I think this may be the first time I've linked to the Notes Migration Blog.  This blog, started six months ago, is written anonymously by an IT person going through a Notes to SharePoint migration.  While I don't know who the author is, at some point, jonvon vouched for him/her, so I consider it worth reading.  The mission of the blog, stated six months ago:

To document the real-world situations encountered in a migration from Lotus Notes/Domino technology to a Sharepoint/.NET technology platform. I hope to be fair to both technologies, and will prefer to focus on their strengths, rather than documenting their weaknesses.
Fast forward to the last few weeks, and the postings have gotten pretty interesting.

On February 17, the bloom was off the vine:
we've finally started trying to architect our first major apps in SharePoint. That effort has shown just how short SharePoint falls. All the people who have been pushing SharePoint, saying that its "out of the box" functionality can build entire apps have realized that that is not true.

The final conclusion is that while SharePoint can handle maybe 30% of any given apps functionality out of the box, the other 70% needs to be covered by BizTalk, .NET coding, and other Microsoft technologies. SharePoint is not living up to its marketing.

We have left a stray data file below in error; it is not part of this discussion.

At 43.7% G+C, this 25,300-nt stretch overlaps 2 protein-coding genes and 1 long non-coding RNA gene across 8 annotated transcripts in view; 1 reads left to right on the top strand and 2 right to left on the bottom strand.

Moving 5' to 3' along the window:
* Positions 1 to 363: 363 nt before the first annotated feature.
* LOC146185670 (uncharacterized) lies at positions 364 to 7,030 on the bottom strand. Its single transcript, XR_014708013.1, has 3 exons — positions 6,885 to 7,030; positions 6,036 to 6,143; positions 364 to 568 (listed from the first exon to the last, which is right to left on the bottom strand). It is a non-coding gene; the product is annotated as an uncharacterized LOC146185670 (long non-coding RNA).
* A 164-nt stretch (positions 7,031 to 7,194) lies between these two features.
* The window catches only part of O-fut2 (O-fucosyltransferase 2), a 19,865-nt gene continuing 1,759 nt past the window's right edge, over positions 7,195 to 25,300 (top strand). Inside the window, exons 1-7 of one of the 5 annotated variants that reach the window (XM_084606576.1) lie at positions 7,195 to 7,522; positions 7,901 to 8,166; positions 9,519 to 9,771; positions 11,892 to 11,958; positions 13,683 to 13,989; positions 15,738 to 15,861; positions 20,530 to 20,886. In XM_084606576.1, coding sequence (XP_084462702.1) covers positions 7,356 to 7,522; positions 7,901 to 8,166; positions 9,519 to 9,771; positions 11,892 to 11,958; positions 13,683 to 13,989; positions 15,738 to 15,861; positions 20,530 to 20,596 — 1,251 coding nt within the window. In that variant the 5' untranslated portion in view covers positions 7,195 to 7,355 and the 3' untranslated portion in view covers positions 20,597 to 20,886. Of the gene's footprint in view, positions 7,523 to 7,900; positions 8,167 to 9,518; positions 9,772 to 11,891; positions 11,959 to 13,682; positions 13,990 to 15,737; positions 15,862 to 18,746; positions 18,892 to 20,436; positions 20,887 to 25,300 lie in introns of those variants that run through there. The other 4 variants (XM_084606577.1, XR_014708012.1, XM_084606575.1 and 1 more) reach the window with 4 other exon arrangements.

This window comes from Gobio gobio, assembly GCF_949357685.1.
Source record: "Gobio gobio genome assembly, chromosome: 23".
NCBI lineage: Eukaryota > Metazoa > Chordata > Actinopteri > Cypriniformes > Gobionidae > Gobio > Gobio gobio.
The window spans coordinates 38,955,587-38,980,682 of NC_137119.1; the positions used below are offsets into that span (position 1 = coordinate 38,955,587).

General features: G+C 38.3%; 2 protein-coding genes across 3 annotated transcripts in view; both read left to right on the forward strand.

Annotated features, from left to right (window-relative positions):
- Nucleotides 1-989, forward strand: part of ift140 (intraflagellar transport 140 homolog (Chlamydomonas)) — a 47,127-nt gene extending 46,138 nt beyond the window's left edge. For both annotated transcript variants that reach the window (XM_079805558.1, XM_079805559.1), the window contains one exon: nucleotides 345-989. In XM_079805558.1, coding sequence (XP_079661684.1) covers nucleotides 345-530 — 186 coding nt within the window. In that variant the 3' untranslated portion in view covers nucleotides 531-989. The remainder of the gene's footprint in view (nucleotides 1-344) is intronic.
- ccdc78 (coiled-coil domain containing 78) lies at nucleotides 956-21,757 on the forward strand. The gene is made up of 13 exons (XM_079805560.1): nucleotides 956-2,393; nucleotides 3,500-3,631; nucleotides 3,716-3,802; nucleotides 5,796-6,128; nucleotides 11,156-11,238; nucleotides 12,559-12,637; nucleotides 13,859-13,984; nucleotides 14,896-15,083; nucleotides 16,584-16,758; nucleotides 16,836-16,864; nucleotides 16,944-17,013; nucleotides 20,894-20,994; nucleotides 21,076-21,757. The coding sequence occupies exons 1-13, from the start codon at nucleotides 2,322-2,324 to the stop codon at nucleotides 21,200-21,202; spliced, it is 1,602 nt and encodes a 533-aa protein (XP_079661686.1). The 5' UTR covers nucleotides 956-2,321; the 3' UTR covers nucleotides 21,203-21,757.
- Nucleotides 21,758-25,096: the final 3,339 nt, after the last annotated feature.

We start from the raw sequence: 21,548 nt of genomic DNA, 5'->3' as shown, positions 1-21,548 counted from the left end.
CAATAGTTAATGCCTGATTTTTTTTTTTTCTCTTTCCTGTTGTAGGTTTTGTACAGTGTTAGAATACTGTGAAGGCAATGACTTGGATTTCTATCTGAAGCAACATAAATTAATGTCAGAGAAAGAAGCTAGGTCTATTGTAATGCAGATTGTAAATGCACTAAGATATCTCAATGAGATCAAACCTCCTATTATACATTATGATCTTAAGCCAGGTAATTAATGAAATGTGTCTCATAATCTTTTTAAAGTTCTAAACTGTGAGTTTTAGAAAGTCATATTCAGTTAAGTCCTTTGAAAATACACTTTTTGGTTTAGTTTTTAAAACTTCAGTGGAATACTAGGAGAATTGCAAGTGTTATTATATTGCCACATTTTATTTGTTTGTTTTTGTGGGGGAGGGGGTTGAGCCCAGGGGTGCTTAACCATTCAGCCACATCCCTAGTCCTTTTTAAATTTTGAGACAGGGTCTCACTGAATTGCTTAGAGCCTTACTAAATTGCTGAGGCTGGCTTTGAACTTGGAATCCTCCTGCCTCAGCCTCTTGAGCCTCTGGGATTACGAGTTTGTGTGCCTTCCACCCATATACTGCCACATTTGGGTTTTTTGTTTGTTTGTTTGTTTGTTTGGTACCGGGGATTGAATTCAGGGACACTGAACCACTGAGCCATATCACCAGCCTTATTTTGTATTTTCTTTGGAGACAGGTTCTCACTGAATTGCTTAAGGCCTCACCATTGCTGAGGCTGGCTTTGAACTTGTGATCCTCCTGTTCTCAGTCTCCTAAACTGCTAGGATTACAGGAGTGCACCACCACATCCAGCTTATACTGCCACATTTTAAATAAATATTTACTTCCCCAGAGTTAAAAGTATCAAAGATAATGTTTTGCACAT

The most ironic part of it all is that SharePoint shares exactly the same weaknesses as Notes.
On March 18, an "updated strategy" was disclosed: "After a few months of working with both Notes & SharePoint, I have updated my strategy to the following: Don't try to get rid of Domino -- just get rid of the Notes Client."

On March 20, the author was soliciting feedback, looking for quantified data about time / money / effort around SharePoint development and maintenance efforts.

Yesterday, they shared the results of that query.
After all of my inquiries and research into real measurable data comparing SharePoint Dev and Maint costs.... there is no data.

Everyone I talked to is in the same boat we are - just getting going, spending more money on SharePoint at the moment, but with no real idea of what it will cost long-term. It is all guesswork.

I've seen no evidence that anyone really is having a successful migration that saves them money. If anyone does have evidence, feel free to share it.  ... In general, SharePoint feels like a big old marketing scam to me. It doesn't do as much out of the box as Microsoft would have you believe, but it does give Microsoft and their partners a good chunk of money. A decision to go with SharePoint is a decision to tie yourself into their full product line.  ...

Why shake up the status quo for a new technology that nobody is skilled in, that costs more money to deploy, that is guesswork for long-term costs, and that ties you to a specific vendor? Even if it did perform as advertised, I just don't see justifiable answers to that question.
Maybe this is a truism and maybe not.  When I talk to partners who are doing work with SharePoint, I hear statements like "80% of SharePoint deployments are just for sharing files."  Sean Burgess coined the term "file server 2.0" to describe SharePoint in a blog post a few weeks ago.  To be clear, I know there are successful SharePoint applications in market and in use.  I am not trying to make a blanket statement questioning the technology.  I highlight the Notes migration blog at this moment because, as has been predicted a few times by publications such as CMSWatch, the reality of what SharePoint can or cannot do is finally becoming clear in the market.  And that should be useful at separating hype from reality.

Link: Notes Migration Blog >

Post a Comment